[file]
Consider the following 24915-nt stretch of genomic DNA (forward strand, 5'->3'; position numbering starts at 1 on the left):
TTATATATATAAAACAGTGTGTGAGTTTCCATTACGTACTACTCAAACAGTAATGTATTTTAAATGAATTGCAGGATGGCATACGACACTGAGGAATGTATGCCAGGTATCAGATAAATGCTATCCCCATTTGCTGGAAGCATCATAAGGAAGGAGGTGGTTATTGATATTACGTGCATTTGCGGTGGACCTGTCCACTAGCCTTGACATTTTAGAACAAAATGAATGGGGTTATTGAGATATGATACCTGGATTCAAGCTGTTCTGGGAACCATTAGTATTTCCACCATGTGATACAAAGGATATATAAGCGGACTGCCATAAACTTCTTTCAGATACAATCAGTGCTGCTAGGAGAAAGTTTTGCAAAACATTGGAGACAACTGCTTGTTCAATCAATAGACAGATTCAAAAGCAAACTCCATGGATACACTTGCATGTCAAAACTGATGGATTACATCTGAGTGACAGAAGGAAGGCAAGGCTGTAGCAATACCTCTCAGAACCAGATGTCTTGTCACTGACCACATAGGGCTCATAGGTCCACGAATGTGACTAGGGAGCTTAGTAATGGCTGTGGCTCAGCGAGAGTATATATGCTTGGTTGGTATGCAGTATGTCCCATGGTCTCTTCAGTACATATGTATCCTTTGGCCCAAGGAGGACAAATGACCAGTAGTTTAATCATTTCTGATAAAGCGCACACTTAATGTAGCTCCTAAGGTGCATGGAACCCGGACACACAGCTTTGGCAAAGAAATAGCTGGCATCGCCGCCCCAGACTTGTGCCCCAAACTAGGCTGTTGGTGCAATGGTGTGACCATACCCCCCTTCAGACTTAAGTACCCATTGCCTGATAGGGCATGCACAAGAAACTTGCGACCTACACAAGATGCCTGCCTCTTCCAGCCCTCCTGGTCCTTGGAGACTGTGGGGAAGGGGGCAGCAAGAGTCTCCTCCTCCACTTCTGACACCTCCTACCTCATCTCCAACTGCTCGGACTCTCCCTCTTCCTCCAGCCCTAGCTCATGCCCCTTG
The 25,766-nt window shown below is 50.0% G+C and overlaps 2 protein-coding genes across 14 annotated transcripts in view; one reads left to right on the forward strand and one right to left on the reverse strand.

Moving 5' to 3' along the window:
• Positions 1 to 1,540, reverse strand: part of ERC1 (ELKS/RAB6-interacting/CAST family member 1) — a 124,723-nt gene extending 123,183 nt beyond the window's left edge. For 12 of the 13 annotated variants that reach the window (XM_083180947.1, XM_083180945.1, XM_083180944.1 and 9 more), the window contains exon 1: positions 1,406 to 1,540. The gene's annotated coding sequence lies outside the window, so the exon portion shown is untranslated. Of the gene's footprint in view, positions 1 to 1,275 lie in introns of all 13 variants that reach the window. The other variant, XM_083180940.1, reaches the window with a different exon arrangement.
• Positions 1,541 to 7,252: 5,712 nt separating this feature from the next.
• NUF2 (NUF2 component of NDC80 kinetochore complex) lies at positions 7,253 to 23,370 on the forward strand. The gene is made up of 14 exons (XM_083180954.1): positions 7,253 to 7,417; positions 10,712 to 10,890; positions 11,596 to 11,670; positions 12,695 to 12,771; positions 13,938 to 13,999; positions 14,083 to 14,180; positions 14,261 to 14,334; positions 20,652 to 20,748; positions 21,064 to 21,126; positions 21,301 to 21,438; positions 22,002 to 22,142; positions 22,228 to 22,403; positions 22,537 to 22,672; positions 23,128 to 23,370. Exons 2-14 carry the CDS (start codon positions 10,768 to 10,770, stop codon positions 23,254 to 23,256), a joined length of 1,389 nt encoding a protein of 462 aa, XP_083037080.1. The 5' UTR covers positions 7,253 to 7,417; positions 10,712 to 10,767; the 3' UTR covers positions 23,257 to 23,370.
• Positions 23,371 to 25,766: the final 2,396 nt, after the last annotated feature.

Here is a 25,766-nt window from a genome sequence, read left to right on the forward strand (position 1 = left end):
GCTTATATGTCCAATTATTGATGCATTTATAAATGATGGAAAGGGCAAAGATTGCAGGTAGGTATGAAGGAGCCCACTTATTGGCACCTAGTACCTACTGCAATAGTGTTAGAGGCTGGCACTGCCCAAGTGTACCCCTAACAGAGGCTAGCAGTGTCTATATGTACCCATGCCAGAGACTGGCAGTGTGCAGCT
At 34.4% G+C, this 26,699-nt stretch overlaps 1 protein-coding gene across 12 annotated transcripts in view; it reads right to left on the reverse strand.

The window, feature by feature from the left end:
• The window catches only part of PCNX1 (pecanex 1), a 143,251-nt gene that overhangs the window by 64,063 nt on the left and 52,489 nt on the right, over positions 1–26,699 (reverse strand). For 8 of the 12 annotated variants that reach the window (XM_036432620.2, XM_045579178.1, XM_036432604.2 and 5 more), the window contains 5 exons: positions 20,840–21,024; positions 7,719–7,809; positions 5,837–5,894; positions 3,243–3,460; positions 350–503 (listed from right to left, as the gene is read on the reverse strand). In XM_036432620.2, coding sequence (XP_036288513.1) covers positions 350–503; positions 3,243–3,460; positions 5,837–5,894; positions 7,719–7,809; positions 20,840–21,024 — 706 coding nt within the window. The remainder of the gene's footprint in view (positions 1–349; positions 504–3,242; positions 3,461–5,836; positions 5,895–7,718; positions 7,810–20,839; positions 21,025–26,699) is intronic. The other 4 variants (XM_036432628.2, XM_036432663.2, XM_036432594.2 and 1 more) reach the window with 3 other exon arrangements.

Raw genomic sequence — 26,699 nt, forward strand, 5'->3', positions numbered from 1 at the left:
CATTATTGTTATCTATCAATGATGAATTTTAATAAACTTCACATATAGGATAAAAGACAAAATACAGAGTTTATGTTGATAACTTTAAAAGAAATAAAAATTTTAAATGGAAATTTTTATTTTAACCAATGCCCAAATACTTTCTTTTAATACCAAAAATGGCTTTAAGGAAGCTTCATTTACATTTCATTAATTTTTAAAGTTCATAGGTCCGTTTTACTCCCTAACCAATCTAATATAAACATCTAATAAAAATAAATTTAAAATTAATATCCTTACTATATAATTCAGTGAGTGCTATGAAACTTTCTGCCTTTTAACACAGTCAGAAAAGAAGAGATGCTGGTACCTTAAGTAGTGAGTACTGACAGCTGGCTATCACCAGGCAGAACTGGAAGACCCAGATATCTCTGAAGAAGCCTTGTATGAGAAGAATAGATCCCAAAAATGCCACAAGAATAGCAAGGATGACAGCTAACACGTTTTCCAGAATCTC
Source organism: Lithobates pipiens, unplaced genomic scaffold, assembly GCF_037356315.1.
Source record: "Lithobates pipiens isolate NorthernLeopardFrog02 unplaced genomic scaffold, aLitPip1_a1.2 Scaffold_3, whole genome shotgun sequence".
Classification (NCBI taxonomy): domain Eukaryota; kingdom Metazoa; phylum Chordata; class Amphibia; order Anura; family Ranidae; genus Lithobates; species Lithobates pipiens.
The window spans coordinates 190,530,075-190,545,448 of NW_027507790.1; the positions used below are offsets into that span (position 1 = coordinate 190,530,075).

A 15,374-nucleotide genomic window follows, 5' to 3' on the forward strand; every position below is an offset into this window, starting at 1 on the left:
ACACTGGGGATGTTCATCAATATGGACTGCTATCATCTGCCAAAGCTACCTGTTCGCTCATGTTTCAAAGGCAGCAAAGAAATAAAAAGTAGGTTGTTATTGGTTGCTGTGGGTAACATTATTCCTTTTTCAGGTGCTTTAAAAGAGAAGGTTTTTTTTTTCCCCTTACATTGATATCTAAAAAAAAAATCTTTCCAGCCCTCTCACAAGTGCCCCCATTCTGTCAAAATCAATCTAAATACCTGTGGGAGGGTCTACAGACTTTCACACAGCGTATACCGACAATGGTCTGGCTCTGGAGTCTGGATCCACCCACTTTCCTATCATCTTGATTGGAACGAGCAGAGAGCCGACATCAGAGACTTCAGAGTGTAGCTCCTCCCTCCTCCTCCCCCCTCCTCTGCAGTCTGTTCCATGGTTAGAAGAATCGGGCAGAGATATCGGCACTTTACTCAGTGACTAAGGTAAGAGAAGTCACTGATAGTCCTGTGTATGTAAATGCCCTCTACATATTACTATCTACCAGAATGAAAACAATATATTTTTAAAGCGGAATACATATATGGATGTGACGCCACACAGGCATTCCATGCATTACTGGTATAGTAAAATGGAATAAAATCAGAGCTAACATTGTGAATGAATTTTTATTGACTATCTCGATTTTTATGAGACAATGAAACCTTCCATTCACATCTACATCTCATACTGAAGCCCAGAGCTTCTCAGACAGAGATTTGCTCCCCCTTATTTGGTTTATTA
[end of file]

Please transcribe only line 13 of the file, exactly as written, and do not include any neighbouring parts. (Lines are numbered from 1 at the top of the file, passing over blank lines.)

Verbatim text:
• The window catches only part of PCNX1 (pecanex 1), a 143,251-nt gene that overhangs the window by 64,063 nt on the left and 52,489 nt on the right, over positions 1–26,699 (reverse strand). For 8 of the 12 annotated variants that reach the window (XM_036432620.2, XM_045579178.1, XM_036432604.2 and 5 more), the window contains 5 exons: positions 20,840–21,024; positions 7,719–7,809; positions 5,837–5,894; positions 3,243–3,460; positions 350–503 (listed from right to left, as the gene is read on the reverse strand). In XM_036432620.2, coding sequence (XP_036288513.1) covers positions 350–503; positions 3,243–3,460; positions 5,837–5,894; positions 7,719–7,809; positions 20,840–21,024 — 706 coding nt within the window. The remainder of the gene's footprint in view (positions 1–349; positions 504–3,242; positions 3,461–5,836; positions 5,895–7,718; positions 7,810–20,839; positions 21,025–26,699) is intronic. The other 4 variants (XM_036432628.2, XM_036432663.2, XM_036432594.2 and 1 more) reach the window with 3 other exon arrangements.